John Suavecito

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since May 09, 2010
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Food forest in a suburban location. Teaches grafting and helps people learn how to grow food. Involved with a local food exchange group. Shares cuttings and knowledge with schoolchildren.
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Recent posts by John Suavecito

Paul Wheaton has said that he believes biochar is effective in warm areas and hugulkultur is effective in cold areas.  

I think that both can be effective in both places.

John S
PDX OR
1 hour ago
I agree with you, Sam Rellim.

I have posted this elsewhere in this forum.  In your case, larger clumps makes more sense.  When it tends toward dry, large clumps are better, to retain moisture in the soil.   I wonder if the biochar gets inoculated more slowly this way,  and if it becomes effective and helpful more slowly this way.  I am extrapolating from how when you put uninoculated char into your soil, it is less effective for the first year or so, before eventually becoming biochar and helping the soil.   It seems that the inside of a large clump would become inoculated more slowly.  

I live in a frequent rainfall area and we have clay soil, so my strategy would be different than yours.  

John S
PDX OR
1 hour ago
I think that's a valuable observation, Trace.  I have read that and I think about it while using my biochar.  I guess old wood is the same way.  Drains in  excess water situations allowing oxygen exchange, but retains some moisture in a drought. Optimal both ways.

John S
PDX OR
7 hours ago
Book Review for "The Edible Ecosystem Solution" by Zach Loeks
I give this book 9 out of 10 acorns.

By John Saltveit

This is a very intelligent book.  It gives a big picture view of edible ecosystems.  As the title suggests, it shows several ways in which we can develop our resilience. By increasing the ability to feed people well, limiting toxins, finding work for people, and organizing our culture, we can live well in harmony with the planet.  It talks about the situation that we are currently in relating to our soils, the oceans, and our food.  It explains various ways in which many of our required actions for us to live on this planet in a healthy way can be created through environmental stewardship. One of the big contributions of this book is to highlight the many positive benefits that viable ecosystems can do for us. They will benefit us not only in our health and environmentally, but in our abundance and even financially as well.  There are several different sections of the book.  They involve such topics as design, our current problematic model, and how we can work through these roadblocks in ways that will be enjoyable and fulfilling.  Several examples of both positive and negative responses are listed.  It is not only an informative book, but it is also inspiring.  The illustrations help the reader to conceptualize the ideas that the author is promoting.  The only criticism I would make of the book is that I would have made more in-depth lists of possible guilds for each major ecosystem, such as for taiga, temperate,  Mediterranean, maritime, and subtropical.  This book will help you understand how we can solve the problems we have, but it will also help you explain to others how we can make the world a better place together.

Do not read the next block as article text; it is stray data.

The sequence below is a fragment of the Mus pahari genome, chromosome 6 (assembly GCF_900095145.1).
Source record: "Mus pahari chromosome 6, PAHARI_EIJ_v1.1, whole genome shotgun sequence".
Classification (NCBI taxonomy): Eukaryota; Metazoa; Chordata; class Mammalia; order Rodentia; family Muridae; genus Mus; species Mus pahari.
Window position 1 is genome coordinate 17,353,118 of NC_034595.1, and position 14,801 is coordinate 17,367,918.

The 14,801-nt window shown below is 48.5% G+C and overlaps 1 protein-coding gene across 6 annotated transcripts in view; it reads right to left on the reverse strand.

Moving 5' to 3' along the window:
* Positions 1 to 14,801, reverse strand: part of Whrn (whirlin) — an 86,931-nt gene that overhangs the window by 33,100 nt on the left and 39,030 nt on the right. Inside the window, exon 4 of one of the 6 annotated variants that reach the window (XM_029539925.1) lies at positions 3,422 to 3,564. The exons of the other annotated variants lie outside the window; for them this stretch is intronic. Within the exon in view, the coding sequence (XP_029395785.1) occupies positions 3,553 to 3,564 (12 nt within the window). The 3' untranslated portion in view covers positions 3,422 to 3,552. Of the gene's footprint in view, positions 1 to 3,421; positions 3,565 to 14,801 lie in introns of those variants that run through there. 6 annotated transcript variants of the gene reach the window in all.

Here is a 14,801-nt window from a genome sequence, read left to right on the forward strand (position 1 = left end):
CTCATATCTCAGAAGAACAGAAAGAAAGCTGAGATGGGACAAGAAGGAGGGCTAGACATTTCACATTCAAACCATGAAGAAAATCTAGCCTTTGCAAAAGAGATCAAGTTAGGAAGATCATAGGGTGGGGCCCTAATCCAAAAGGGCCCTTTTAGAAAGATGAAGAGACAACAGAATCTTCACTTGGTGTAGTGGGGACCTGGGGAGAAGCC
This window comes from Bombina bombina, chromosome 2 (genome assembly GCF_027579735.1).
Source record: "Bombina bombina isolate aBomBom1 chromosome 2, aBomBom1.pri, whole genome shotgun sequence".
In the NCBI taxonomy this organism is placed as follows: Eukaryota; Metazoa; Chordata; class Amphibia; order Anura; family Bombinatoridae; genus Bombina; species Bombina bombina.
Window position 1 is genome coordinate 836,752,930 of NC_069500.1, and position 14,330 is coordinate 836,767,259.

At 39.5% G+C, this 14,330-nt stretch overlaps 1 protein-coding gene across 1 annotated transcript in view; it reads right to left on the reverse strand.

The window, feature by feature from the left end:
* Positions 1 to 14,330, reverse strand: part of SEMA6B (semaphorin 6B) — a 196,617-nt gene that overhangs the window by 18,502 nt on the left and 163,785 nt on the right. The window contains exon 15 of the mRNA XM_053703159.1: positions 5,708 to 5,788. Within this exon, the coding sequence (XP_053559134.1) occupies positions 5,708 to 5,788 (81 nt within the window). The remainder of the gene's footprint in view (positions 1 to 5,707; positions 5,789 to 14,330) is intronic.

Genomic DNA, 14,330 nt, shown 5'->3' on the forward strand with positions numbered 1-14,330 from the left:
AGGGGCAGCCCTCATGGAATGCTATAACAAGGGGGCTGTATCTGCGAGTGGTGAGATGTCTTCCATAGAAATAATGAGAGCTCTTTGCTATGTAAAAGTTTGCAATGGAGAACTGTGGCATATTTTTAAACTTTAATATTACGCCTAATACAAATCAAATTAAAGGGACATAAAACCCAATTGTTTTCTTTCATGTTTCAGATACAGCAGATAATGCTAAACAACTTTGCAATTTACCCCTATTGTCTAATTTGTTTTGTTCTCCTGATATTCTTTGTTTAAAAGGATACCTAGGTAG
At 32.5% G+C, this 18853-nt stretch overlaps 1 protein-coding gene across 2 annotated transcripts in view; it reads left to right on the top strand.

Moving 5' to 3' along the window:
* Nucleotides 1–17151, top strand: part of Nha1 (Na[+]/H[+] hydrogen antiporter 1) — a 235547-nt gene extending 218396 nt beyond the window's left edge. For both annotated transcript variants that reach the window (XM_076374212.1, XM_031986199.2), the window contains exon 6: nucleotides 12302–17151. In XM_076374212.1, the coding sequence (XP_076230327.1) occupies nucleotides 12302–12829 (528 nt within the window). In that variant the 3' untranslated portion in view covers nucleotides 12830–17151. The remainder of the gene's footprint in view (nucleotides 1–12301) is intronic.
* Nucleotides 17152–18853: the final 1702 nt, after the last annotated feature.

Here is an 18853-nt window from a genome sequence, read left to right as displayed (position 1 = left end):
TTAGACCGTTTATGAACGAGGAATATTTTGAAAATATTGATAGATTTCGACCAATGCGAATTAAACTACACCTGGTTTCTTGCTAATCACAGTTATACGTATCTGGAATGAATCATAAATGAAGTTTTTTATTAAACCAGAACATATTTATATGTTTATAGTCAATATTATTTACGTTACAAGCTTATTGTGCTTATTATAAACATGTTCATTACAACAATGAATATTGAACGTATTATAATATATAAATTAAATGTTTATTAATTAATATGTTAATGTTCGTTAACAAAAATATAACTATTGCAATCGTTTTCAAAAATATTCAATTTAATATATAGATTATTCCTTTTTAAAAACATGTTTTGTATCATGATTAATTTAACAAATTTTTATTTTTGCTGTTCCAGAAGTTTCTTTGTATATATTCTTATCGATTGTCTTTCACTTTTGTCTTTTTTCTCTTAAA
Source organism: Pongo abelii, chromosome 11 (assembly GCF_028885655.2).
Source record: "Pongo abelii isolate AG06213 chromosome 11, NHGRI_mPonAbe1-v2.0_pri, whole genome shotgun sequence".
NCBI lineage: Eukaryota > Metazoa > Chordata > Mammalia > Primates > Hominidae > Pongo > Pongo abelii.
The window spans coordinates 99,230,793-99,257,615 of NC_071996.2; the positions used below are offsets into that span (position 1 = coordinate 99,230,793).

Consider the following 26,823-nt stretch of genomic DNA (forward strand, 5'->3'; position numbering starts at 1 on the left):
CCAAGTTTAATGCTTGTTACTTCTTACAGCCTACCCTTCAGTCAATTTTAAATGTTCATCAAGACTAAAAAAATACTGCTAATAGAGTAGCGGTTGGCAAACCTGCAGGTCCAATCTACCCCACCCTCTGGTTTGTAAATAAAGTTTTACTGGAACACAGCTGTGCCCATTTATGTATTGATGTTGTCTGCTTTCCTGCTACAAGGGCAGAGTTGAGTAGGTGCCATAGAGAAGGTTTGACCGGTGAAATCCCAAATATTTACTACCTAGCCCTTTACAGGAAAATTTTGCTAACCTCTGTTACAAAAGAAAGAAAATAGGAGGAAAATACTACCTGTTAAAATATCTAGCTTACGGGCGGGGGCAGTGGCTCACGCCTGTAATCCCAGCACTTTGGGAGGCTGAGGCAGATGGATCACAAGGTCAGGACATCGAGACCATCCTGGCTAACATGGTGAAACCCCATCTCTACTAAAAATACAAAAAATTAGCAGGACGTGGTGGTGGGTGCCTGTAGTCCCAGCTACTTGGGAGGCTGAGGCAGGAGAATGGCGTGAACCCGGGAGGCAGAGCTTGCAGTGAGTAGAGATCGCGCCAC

2 days ago
I also live in PNW.  I have heard people say that they use an old fridge or freezer, above ground. It closes solidly, you can probably get one for free.  Stays cold outside. Animals/bugs can't get to it.  Like Skandi said, meat and veg might be better in different locations.  

John S"
PDX OR
3 days ago
I would start with using your search engine to seek mills or wood mills in your area. Then ask around, like at hardware and builders' supply stores. Talk to an old crochety guy like me. Be nice to him or he won't help you.

John S
PDX OR
1 week ago
If you're going to cut the Douglas fir, try to find a local mill that you can sell it to.
John S
PDX OR
1 week ago
People use different supplements.  I usually give it worm compost, regular compost, rotten wood mycelium, whole wheat flour, rotten fruit, and crushed oyster shells.  Then I soak it in urine. Some people add seaweed, compost tea, or any other nutritious organic material.  Some people will put it in the compost pile and leave it for awhile.

John S
PDX OR
1 week ago
I usually drench it when the flames are just 3-4 inches above the char. I find that to be the best timing.   I have tested it empirically, and that way I don't get a lot of pieces of unburned wood, which happens when I drench it when the flames are too high and active.  I also don't get a lot of ash, which happens if I burn it too long.   I get very light, jet-black metallic, musical sounding char.  Then I crush it and give it nutrition, and it becomes biochar, ready for the garden.
John S
PDX OR
1 week ago